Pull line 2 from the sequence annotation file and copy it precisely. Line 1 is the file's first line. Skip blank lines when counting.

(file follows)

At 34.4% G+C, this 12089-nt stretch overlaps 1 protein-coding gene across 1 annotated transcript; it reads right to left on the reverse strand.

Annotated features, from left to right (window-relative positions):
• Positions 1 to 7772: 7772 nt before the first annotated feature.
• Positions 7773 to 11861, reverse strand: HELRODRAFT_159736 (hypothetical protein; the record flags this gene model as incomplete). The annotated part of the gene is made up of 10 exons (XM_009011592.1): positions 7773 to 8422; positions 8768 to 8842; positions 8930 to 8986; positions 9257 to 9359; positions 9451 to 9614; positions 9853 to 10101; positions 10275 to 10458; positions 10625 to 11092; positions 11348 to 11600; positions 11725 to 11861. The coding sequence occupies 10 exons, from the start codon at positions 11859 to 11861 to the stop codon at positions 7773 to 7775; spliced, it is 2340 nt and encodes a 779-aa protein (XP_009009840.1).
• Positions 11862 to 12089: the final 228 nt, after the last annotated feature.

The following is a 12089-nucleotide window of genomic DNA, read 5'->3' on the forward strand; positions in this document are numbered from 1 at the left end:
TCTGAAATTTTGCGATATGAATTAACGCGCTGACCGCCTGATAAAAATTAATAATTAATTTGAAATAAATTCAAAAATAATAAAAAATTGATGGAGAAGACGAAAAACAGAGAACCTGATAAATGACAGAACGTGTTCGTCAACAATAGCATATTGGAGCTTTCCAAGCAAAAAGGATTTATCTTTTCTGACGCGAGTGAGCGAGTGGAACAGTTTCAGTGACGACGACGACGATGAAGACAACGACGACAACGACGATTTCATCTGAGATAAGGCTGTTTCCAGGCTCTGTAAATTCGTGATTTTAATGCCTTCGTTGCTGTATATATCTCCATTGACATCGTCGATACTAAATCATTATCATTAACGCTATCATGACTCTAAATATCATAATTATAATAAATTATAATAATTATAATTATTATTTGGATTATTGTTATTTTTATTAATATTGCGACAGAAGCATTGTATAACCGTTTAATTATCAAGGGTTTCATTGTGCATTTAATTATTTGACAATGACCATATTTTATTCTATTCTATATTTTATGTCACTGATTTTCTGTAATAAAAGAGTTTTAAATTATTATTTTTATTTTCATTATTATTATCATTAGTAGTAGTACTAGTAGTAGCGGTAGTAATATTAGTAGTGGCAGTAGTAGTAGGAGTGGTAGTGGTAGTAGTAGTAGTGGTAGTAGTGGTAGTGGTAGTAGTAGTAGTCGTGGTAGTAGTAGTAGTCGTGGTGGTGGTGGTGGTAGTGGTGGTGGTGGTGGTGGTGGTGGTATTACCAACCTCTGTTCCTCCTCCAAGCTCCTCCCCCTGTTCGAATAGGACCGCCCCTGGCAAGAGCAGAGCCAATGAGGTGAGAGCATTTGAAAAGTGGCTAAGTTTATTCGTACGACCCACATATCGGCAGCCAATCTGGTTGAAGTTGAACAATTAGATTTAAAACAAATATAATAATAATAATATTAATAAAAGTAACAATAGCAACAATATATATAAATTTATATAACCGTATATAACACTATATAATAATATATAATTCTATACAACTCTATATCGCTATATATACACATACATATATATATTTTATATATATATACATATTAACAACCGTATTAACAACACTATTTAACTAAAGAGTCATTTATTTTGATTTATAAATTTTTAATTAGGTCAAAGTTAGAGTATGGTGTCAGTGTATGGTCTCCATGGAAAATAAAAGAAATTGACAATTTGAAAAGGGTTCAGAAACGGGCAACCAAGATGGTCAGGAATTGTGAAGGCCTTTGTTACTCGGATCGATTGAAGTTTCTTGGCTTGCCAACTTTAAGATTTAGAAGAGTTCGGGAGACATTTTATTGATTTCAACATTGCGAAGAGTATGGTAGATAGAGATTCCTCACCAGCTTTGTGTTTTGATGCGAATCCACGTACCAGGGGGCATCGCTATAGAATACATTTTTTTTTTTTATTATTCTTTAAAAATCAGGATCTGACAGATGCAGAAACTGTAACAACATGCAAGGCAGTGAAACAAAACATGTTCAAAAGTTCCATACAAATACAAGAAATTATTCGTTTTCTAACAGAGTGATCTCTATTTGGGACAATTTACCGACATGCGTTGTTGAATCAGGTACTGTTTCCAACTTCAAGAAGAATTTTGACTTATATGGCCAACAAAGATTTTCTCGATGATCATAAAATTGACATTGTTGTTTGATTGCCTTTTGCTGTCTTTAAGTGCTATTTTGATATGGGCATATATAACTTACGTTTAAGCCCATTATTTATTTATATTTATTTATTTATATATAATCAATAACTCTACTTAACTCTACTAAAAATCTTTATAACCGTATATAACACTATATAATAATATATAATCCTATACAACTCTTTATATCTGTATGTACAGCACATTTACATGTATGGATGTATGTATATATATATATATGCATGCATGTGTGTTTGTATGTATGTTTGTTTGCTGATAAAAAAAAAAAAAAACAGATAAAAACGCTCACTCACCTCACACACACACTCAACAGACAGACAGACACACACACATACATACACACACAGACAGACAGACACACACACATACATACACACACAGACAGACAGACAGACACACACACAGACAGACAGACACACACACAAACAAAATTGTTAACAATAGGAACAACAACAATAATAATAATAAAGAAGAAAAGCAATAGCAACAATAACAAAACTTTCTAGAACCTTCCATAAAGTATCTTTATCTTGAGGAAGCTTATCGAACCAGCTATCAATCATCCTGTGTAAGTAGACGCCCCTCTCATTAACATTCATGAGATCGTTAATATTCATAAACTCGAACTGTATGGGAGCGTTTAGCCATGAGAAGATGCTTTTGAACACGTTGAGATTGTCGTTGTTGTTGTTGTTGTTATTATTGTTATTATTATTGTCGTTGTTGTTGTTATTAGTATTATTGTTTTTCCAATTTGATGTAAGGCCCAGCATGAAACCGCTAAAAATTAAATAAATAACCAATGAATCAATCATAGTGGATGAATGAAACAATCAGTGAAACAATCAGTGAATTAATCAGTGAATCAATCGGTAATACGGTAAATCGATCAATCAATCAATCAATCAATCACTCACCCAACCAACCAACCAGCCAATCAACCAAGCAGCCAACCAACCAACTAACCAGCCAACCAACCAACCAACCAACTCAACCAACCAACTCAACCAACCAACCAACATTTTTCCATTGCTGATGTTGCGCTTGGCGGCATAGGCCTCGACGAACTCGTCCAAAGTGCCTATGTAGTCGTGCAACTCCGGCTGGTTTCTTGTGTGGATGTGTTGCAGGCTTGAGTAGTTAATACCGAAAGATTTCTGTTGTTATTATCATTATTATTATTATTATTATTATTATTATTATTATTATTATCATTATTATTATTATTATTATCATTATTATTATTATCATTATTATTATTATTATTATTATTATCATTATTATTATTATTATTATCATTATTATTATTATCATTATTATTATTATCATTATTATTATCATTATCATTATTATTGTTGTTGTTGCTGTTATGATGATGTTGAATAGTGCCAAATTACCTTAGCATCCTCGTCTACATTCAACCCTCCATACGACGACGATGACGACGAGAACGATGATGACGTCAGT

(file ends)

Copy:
Annotated features, from left to right (window-relative positions):